“Everything is So Great”

Maybe we are forcing ourselves to say this in light of (never ending) pandemics, inflation, and grief, but every single person I’ve talked with in the last 24 hours has told me – with what looks like utter sincerity – that Everything Is Great.

You’re out of the woods, You’re out of the dark, you’re out of the night,
Step into the sun, step into the light.
Keep straight ahead for the most glorious place on the face of the earth or the sky
Hold onto your breath, hold onto your heart, hold onto your hope,
March up to that gate and bid it open.

I’ve heard it from multiple church leaders, three public school teachers, two maintenance people in my building, a restaurant server, and a barista. When those words came out of their mouths, if I was looking at them (i.e. not on the phone) their faces were almost glowing with a can’t-fake-that kind of lilt in their voices.

What’s going on?

MaryAnn McKibben Dana reminds us that hope is not a prediction, optimism, charging into the future, toxic positivity, cause and effect, the opposite of despair, solace or future-proofing. We in the Church would be wise to memorize Appendix 1 of Kate Bowler’s Everything Happens for a Reason and Other Lies I’ve Loved because it is our tendency to say things that gloss over pain and trauma. (“Yes, Mr. R. had a heart attack but I had a heart attack once and it was the best experience of my life.” This was spoken by the preacher at Mr. R.’s funeral.)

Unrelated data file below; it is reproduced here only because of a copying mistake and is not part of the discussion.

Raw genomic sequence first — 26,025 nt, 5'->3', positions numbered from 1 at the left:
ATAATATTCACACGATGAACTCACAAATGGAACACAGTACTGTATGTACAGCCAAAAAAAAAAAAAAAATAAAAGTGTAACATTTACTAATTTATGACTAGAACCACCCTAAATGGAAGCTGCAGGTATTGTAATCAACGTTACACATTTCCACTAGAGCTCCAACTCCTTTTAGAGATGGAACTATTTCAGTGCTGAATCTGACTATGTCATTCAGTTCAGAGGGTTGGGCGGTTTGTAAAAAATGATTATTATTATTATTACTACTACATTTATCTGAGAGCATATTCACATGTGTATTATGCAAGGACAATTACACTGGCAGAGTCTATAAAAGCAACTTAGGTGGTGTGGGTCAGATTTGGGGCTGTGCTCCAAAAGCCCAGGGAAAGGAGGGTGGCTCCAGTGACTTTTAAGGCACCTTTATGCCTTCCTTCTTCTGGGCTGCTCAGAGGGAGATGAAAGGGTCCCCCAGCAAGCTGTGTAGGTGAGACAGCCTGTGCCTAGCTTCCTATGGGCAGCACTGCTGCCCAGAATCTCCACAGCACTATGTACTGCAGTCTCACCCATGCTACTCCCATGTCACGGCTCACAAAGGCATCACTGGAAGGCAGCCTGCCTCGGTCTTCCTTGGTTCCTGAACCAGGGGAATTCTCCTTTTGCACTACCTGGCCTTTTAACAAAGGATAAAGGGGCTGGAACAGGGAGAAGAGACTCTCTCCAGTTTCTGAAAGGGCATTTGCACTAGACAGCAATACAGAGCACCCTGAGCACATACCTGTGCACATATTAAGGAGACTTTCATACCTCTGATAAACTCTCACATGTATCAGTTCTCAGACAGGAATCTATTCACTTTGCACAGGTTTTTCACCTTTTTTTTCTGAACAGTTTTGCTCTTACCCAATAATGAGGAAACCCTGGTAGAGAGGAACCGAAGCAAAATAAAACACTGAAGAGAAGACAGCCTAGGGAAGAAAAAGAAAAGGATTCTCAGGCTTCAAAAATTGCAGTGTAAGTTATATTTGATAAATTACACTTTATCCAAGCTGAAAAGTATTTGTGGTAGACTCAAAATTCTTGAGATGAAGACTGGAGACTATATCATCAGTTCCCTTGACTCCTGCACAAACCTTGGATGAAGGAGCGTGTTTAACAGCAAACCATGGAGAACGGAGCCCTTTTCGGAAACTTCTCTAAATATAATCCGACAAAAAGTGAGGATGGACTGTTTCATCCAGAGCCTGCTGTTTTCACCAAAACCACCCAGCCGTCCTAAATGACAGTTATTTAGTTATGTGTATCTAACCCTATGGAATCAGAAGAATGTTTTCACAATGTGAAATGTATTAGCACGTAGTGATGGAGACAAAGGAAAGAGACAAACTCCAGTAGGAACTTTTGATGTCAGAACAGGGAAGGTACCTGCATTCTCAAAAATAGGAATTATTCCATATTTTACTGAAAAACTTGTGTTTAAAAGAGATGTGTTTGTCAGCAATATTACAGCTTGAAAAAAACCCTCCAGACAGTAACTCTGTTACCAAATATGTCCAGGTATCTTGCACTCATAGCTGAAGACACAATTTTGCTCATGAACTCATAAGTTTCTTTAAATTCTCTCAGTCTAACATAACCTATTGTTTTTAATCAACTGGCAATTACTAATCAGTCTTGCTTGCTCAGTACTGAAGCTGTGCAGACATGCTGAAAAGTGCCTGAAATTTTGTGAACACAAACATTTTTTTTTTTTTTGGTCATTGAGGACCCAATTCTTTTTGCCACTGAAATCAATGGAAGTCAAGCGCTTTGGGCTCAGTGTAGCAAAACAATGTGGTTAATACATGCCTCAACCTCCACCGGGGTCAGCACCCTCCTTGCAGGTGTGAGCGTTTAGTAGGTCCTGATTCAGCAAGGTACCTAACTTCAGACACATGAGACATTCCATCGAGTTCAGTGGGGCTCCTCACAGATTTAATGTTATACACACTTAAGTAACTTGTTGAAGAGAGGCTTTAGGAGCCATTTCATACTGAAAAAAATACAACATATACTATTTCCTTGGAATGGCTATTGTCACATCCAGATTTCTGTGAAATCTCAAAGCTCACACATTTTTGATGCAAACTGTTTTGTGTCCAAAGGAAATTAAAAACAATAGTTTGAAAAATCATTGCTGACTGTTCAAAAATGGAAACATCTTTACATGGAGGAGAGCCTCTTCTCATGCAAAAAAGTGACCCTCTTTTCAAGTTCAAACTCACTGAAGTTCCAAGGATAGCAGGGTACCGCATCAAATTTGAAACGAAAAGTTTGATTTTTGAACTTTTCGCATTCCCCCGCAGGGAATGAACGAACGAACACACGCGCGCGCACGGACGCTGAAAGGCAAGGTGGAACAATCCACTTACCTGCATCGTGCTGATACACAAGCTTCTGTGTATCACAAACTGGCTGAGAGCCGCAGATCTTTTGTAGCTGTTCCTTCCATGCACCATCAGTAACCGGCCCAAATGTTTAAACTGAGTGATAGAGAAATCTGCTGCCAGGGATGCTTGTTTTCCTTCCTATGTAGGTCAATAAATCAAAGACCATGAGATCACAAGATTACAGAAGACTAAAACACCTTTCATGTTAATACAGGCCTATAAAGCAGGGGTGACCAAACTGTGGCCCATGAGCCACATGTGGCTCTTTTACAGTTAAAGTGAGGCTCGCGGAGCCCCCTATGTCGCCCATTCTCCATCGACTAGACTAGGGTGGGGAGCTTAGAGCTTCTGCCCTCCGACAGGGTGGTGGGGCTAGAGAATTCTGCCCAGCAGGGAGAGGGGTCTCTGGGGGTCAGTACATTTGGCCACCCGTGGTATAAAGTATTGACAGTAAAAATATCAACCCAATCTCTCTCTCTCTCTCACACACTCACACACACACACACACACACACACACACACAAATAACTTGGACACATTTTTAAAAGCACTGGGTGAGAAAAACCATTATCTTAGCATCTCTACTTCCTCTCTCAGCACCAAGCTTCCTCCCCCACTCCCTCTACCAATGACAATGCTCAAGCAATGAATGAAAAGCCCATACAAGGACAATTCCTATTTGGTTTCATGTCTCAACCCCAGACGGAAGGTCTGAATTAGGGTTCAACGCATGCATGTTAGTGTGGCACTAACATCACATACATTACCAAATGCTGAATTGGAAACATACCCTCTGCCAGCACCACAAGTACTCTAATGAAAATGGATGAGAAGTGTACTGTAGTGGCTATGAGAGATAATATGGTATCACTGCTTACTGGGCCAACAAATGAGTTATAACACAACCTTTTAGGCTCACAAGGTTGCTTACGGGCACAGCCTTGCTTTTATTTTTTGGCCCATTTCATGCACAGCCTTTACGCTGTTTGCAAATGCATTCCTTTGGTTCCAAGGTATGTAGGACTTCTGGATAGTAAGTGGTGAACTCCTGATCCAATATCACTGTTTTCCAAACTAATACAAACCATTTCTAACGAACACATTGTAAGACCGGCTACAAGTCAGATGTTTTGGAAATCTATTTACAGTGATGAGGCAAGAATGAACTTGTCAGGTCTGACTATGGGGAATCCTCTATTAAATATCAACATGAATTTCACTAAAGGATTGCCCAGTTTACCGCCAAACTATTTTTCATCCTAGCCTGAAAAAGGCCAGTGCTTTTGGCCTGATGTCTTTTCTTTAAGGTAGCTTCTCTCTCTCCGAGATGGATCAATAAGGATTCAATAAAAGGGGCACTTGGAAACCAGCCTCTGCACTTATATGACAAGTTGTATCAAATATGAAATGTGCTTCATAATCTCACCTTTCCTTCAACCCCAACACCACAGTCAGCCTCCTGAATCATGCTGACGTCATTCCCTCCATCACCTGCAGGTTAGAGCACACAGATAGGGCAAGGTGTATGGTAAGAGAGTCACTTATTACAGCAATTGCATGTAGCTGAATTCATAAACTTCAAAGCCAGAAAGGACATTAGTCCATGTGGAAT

Aren’t Christians supposed to be upbeat? Christ is risen! Yay.

It’s easy to ignore the pain of the world for the sake of our own sanity/happiness. And it’s also easy to become overwhelmed with the pain of the world to the point of becoming unable to find joy in anything. How can we be at peace when millions of people are homeless? How can we sleep well at night while refugees are trying to raise children in plastic tents in the desert?

It’s a complicated world and finding joy in life doesn’t mean we aren’t also standing with the vulnerable. (Note: if you are not standing with vulnerable people in any way, especially if all your bills are paid, please consider sharing.)

It’s energizing to move forward with a vision and a purpose. I’m find that many church leaders are ready to leap into new ventures they’ve never done before. I’m hearing teachers say that their students – starving for socialization and learning – are like sponges in the classroom. I see that organizations helping congregations build affordable housing are overwhelmed with requests.

God is using what we’ve been through to bring glimpses of good. We are not totally out of the woods, and flying monkeys might be in our future, but some things are pretty great right now. There are indeed things to celebrate.

One response to ““Everything is So Great”

  1. Oh, not the flying monkeys! They were the scariest part of my childhood. I’ll take a few more rainbows instead.


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